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New Guy Needs little Help

Discussion in 'Handloading and Reloading' started by The Duke, Nov 22, 2007.

  1. The Duke

    The Duke New Member

    I've Been loading some 45's, and every once in a while I start getting "stove pipes", where the bullitt is sliding down in the casing.

    I know that some use a slight coat of something on the base of the bullit, to make it hold, I've been thinking finger nail polish, can anyone give me some ideas about how to stop the stove pipes? Ya think the finger nail polish will work well? Any assistance greatly appreciated.
  2. eliphalet

    eliphalet Well-Known Member

    Have you ever tried a crimp to hold the bullet?
  3. NuJudge

    NuJudge Well-Known Member

    Can I suggest that you segregate out Remington cases, which tend to be a lot thinner, and therefore do not hold a bullet as well.

    You can also buy a size die that sizes cases smaller.

    I would not use a sealant to hold the bullet in place.
  4. presspuller

    presspuller Well-Known Member

    You need to crimp them in place not try to glue them. Most of the coating you see on some shells is water proofing, not glue.
  5. hotwheelz

    hotwheelz Well-Known Member

    More crimp will help. but how much are you flaring the case before seating the bullet? This flaring doesnt need to be much on jacketed bullets, but I liite more is needed on lead bullets all of this will be cured by your crimping die. Are you seating and crimping with on die or one for crimping and one for seating? Most would agree that seperating the 2 is easier and in my opion makes a better bullet. just some ideas
  6. birdbustr

    birdbustr Well-Known Member

    NO GLUE or FINGERNAIL POLISH. You also need to resize the brass before reloading. Then after seating the bullet use a Lee Factory Crimp die for a snug hold on the bullet.

    I don't use the flare die for my .40 cal or .357 at all, but I do have the dies. I don't see the reason to. My loaded rounds are great for me.
  7. Wildfire

    Wildfire Well-Known Member


    The .45 acp needs a tapper crimp. Do not roll crimp. That round headspaces on the case. If that is what you are doing and you still have this problem. May be you feed ramp needs same polishing. They may be catching on the barrel too hard. Bullets the right size ? Worn brass ? Tapper crimp and polished feed ramp should cure it.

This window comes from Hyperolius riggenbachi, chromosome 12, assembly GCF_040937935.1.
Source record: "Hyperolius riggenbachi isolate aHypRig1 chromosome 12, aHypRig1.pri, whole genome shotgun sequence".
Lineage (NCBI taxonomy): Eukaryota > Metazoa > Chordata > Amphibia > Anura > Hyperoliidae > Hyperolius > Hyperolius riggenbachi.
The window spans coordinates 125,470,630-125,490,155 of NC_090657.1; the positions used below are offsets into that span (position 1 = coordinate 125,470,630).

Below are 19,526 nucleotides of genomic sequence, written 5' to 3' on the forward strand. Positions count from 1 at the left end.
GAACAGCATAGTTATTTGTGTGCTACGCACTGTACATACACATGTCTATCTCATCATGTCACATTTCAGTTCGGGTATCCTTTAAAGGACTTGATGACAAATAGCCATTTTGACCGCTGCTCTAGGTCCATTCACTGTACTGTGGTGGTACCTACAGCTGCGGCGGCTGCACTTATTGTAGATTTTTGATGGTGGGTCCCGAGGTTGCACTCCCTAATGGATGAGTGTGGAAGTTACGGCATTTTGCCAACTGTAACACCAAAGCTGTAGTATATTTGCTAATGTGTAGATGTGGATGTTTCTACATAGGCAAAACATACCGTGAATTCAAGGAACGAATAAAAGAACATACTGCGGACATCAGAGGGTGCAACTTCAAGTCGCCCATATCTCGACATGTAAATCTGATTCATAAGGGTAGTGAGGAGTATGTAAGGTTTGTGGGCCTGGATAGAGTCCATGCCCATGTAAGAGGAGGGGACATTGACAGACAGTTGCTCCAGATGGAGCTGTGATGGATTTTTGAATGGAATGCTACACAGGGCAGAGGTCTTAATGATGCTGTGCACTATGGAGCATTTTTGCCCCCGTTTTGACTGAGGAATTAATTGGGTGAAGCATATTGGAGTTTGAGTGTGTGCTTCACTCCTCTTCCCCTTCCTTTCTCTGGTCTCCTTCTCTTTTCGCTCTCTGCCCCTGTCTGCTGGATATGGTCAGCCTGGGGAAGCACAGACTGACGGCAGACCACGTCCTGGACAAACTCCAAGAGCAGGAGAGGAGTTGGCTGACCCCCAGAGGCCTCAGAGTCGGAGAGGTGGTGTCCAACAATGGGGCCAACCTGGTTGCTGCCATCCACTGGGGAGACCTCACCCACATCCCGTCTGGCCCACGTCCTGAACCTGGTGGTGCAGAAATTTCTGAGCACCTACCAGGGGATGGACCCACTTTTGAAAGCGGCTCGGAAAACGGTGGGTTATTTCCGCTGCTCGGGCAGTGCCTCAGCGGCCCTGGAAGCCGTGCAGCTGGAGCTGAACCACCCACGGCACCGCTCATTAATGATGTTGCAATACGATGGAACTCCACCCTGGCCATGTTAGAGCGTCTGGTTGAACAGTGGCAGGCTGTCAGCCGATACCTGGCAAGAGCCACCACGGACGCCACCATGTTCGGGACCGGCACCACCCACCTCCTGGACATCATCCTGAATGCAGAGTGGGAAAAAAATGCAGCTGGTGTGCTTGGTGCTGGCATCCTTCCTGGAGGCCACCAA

8. Bullet

    Bullet Well-Known Member

    The Duke
    I believe you are referring to (45ACP) bullet setback (not stove pipes). Bullet setback is caused by not enough case tension on the bullet. Your sizing die should resize your case enough that bullet setback shouldn’t happen but some brass is to thin and won’t put enough case tension on the bullet.

    Taper crimping is only used to remove the flare from belling the case (nothing to due with bullet setback). I use these dies to help prevent bullet setback by increasing case tension –


    I believe the idea is that you can over taper crimp and reduce case tension (especially with lead bullets) If you taper crimp to much the bullet will be reduced in diameter along with the case, but the case will spring back some and the bullet won’t causing less case tension on the bullet.

    Reducing case diameter before seating a bullet will determine the amount of neck or case tension along with the brass thickness. When sizing the case neck for semi-auto rifles using bushing dies you measure the loaded round at the neck and then use a bushing .002 or .003 less in diameter than the loaded round (some use bushings even smaller) to ensure proper neck tension (prevent bullet setback) with NO crimp.